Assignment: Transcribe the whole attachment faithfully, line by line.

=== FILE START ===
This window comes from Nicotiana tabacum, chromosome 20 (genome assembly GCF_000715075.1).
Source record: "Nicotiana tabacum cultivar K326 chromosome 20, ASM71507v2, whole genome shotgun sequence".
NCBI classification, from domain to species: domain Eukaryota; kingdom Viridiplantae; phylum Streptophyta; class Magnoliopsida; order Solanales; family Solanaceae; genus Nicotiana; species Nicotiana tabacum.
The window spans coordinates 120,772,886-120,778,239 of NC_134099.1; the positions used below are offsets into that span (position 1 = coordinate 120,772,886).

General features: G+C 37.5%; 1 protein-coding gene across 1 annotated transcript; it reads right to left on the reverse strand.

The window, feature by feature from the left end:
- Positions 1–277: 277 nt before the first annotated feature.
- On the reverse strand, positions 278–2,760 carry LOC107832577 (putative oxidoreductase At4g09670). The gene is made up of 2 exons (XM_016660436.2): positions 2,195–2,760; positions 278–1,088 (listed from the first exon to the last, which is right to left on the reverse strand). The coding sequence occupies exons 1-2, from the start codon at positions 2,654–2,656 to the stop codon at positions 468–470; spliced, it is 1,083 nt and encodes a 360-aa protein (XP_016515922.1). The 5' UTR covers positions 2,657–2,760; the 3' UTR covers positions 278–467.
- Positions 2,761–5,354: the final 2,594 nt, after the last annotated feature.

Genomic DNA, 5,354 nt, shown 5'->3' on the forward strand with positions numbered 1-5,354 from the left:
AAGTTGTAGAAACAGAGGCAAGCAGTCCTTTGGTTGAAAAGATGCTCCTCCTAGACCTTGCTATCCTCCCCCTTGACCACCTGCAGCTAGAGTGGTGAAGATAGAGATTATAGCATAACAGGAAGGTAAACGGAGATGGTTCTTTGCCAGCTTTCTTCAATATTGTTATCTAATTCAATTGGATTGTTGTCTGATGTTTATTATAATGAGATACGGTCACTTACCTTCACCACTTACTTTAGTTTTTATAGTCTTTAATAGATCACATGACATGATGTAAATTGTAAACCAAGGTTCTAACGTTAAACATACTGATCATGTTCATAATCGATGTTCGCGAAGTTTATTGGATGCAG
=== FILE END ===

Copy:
This window comes from Nicotiana tabacum, chromosome 20 (genome assembly GCF_000715075.1).
Source record: "Nicotiana tabacum cultivar K326 chromosome 20, ASM71507v2, whole genome shotgun sequence".
NCBI classification, from domain to species: domain Eukaryota; kingdom Viridiplantae; phylum Streptophyta; class Magnoliopsida; order Solanales; family Solanaceae; genus Nicotiana; species Nicotiana tabacum.
The window spans coordinates 120,772,886-120,778,239 of NC_134099.1; the positions used below are offsets into that span (position 1 = coordinate 120,772,886).

General features: G+C 37.5%; 1 protein-coding gene across 1 annotated transcript; it reads right to left on the reverse strand.

The window, feature by feature from the left end:
- Positions 1–277: 277 nt before the first annotated feature.
- On the reverse strand, positions 278–2,760 carry LOC107832577 (putative oxidoreductase At4g09670). The gene is made up of 2 exons (XM_016660436.2): positions 2,195–2,760; positions 278–1,088 (listed from the first exon to the last, which is right to left on the reverse strand). The coding sequence occupies exons 1-2, from the start codon at positions 2,654–2,656 to the stop codon at positions 468–470; spliced, it is 1,083 nt and encodes a 360-aa protein (XP_016515922.1). The 5' UTR covers positions 2,657–2,760; the 3' UTR covers positions 278–467.
- Positions 2,761–5,354: the final 2,594 nt, after the last annotated feature.

Genomic DNA, 5,354 nt, shown 5'->3' on the forward strand with positions numbered 1-5,354 from the left:
AAGTTGTAGAAACAGAGGCAAGCAGTCCTTTGGTTGAAAAGATGCTCCTCCTAGACCTTGCTATCCTCCCCCTTGACCACCTGCAGCTAGAGTGGTGAAGATAGAGATTATAGCATAACAGGAAGGTAAACGGAGATGGTTCTTTGCCAGCTTTCTTCAATATTGTTATCTAATTCAATTGGATTGTTGTCTGATGTTTATTATAATGAGATACGGTCACTTACCTTCACCACTTACTTTAGTTTTTATAGTCTTTAATAGATCACATGACATGATGTAAATTGTAAACCAAGGTTCTAACGTTAAACATACTGATCATGTTCATAATCGATGTTCGCGAAGTTTATTGGATGCAG